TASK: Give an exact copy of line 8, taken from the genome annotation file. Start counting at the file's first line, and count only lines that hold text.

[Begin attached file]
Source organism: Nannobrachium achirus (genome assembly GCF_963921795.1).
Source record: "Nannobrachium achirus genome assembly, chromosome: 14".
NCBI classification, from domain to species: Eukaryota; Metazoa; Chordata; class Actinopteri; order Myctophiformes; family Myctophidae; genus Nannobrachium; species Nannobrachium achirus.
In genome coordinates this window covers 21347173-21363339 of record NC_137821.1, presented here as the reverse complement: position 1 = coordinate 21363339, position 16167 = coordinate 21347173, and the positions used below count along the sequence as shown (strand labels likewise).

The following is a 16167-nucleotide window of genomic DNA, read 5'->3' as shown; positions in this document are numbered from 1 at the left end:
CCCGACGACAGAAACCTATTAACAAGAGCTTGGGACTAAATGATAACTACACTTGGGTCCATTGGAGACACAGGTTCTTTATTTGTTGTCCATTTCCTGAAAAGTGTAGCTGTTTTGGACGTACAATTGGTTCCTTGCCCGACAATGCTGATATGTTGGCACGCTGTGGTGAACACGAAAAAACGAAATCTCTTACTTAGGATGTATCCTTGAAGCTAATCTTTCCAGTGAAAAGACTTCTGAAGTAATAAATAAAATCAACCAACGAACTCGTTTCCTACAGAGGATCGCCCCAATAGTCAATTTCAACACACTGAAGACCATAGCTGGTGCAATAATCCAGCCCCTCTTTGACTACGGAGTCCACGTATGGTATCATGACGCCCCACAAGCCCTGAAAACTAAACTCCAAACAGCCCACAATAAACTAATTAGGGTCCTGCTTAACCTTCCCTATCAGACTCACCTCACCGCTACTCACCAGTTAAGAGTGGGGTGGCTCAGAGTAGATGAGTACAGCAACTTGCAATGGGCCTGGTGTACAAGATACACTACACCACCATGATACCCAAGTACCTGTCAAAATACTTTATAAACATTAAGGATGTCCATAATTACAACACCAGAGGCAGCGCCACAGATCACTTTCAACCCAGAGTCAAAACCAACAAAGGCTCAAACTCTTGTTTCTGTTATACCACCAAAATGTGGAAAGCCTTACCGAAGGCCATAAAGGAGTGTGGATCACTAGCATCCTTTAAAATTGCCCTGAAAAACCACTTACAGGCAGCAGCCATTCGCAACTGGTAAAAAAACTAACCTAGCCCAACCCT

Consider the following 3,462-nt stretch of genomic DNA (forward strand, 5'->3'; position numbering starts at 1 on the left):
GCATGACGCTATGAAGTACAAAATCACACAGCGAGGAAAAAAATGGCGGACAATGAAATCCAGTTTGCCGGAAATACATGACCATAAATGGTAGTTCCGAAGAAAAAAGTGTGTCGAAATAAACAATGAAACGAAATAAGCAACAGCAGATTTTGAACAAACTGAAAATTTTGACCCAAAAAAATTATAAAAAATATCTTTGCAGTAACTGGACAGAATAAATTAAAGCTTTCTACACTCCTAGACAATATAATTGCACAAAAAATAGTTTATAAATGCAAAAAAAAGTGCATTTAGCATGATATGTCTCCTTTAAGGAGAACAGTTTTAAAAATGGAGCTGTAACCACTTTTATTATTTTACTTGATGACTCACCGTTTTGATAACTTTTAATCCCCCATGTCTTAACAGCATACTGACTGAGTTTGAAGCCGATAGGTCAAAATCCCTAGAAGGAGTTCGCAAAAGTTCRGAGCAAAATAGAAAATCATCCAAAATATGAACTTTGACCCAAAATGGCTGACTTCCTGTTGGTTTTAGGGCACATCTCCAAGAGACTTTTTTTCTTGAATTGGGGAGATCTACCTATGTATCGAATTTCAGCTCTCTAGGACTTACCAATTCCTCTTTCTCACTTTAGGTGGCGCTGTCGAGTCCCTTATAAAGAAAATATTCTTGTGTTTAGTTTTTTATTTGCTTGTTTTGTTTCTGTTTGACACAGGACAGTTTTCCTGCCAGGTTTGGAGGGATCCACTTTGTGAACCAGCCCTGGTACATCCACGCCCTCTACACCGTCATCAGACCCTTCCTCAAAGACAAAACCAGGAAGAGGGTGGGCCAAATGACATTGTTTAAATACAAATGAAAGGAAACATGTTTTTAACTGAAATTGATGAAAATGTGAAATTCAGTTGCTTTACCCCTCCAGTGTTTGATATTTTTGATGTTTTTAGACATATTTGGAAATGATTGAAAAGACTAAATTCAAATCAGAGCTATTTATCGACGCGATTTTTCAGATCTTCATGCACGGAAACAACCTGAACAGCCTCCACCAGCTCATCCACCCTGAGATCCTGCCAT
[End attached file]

GCATGACGCTATGAAGTACAAAATCACACAGCGAGGAAAAAAATGGCGGACAATGAAATCCAGTTTGCCGGAAATACATGACCATAAATGGTAGTTCCGAAGAAAAAAGTGTGTCGAAATAAACAATGAAACGAAATAAGCAACAGCAGATTTTGAACAAACTGAAAATTTTGACCCAAAAAAATTATAAAAAATATCTTTGCAGTAACTGGACAGAATAAATTAAAGCTTTCTACACTCCTAGACAATATAATTGCACAAAAAATAGTTTATAAATGCAAAAAAAAGTGCATTTAGCATGATATGTCTCCTTTAAGGAGAACAGTTTTAAAAATGGAGCTGTAACCACTTTTATTATTTTACTTGATGACTCACCGTTTTGATAACTTTTAATCCCCCATGTCTTAACAGCATACTGACTGAGTTTGAAGCCGATAGGTCAAAATCCCTAGAAGGAGTTCGCAAAAGTTCRGAGCAAAATAGAAAATCATCCAAAATATGAACTTTGACCCAAAATGGCTGACTTCCTGTTGGTTTTAGGGCACATCTCCAAGAGACTTTTTTTCTTGAATTGGGGAGATCTACCTATGTATCGAATTTCAGCTCTCTAGGACTTACCAATTCCTCTTTCTCACTTTAGGTGGCGCTGTCGAGTCCCTTATAAAGAAAATATTCTTGTGTTTAGTTTTTTATTTGCTTGTTTTGTTTCTGTTTGACACAGGACAGTTTTCCTGCCAGGTTTGGAGGGATCCACTTTGTGAACCAGCCCTGGTACATCCACGCCCTCTACACCGTCATCAGACCCTTCCTCAAAGACAAAACCAGGAAGAGGGTGGGCCAAATGACATTGTTTAAATACAAATGAAAGGAAACATGTTTTTAACTGAAATTGATGAAAATGTGAAATTCAGTTGCTTTACCCCTCCAGTGTTTGATATTTTTGATGTTTTTAGACATATTTGGAAATGATTGAAAAGACTAAATTCAAATCAGAGCTATTTATCGACGCGATTTTTCAGATCTTCATGCACGGAAACAACCTGAACAGCCTCCACCAGCTCATCCACCCTGAGATCCTGCCAT